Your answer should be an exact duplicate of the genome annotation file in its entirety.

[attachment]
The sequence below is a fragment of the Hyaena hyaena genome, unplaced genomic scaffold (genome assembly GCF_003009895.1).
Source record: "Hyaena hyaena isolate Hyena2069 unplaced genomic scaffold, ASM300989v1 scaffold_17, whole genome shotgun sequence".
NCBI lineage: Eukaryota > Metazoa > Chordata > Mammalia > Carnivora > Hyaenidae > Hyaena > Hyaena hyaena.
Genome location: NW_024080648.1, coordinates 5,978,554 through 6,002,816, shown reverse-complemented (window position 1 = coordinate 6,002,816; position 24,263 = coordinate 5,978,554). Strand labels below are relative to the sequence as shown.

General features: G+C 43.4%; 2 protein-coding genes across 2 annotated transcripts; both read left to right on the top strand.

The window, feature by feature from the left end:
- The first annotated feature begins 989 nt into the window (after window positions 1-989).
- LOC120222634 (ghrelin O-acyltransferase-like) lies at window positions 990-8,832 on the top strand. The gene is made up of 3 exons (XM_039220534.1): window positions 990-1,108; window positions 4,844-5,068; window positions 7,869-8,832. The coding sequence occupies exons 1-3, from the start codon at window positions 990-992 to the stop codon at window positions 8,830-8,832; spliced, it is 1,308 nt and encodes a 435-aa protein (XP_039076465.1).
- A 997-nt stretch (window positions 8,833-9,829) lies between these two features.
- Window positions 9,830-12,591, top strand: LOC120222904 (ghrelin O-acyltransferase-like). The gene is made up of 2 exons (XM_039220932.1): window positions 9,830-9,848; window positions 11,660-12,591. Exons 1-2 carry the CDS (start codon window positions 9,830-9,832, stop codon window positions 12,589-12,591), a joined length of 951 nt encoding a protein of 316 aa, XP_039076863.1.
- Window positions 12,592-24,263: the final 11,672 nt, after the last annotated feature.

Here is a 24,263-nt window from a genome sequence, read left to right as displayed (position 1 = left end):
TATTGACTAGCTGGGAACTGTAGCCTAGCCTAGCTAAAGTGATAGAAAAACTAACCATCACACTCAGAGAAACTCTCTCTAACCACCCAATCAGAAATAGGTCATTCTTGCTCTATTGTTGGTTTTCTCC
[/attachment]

The sequence below is a fragment of the Hyaena hyaena genome, unplaced genomic scaffold (genome assembly GCF_003009895.1).
Source record: "Hyaena hyaena isolate Hyena2069 unplaced genomic scaffold, ASM300989v1 scaffold_17, whole genome shotgun sequence".
NCBI lineage: Eukaryota > Metazoa > Chordata > Mammalia > Carnivora > Hyaenidae > Hyaena > Hyaena hyaena.
Genome location: NW_024080648.1, coordinates 5,978,554 through 6,002,816, shown reverse-complemented (window position 1 = coordinate 6,002,816; position 24,263 = coordinate 5,978,554). Strand labels below are relative to the sequence as shown.

General features: G+C 43.4%; 2 protein-coding genes across 2 annotated transcripts; both read left to right on the top strand.

The window, feature by feature from the left end:
- The first annotated feature begins 989 nt into the window (after window positions 1-989).
- LOC120222634 (ghrelin O-acyltransferase-like) lies at window positions 990-8,832 on the top strand. The gene is made up of 3 exons (XM_039220534.1): window positions 990-1,108; window positions 4,844-5,068; window positions 7,869-8,832. The coding sequence occupies exons 1-3, from the start codon at window positions 990-992 to the stop codon at window positions 8,830-8,832; spliced, it is 1,308 nt and encodes a 435-aa protein (XP_039076465.1).
- A 997-nt stretch (window positions 8,833-9,829) lies between these two features.
- Window positions 9,830-12,591, top strand: LOC120222904 (ghrelin O-acyltransferase-like). The gene is made up of 2 exons (XM_039220932.1): window positions 9,830-9,848; window positions 11,660-12,591. Exons 1-2 carry the CDS (start codon window positions 9,830-9,832, stop codon window positions 12,589-12,591), a joined length of 951 nt encoding a protein of 316 aa, XP_039076863.1.
- Window positions 12,592-24,263: the final 11,672 nt, after the last annotated feature.

Here is a 24,263-nt window from a genome sequence, read left to right as displayed (position 1 = left end):
TATTGACTAGCTGGGAACTGTAGCCTAGCCTAGCTAAAGTGATAGAAAAACTAACCATCACACTCAGAGAAACTCTCTCTAACCACCCAATCAGAAATAGGTCATTCTTGCTCTATTGTTGGTTTTCTCC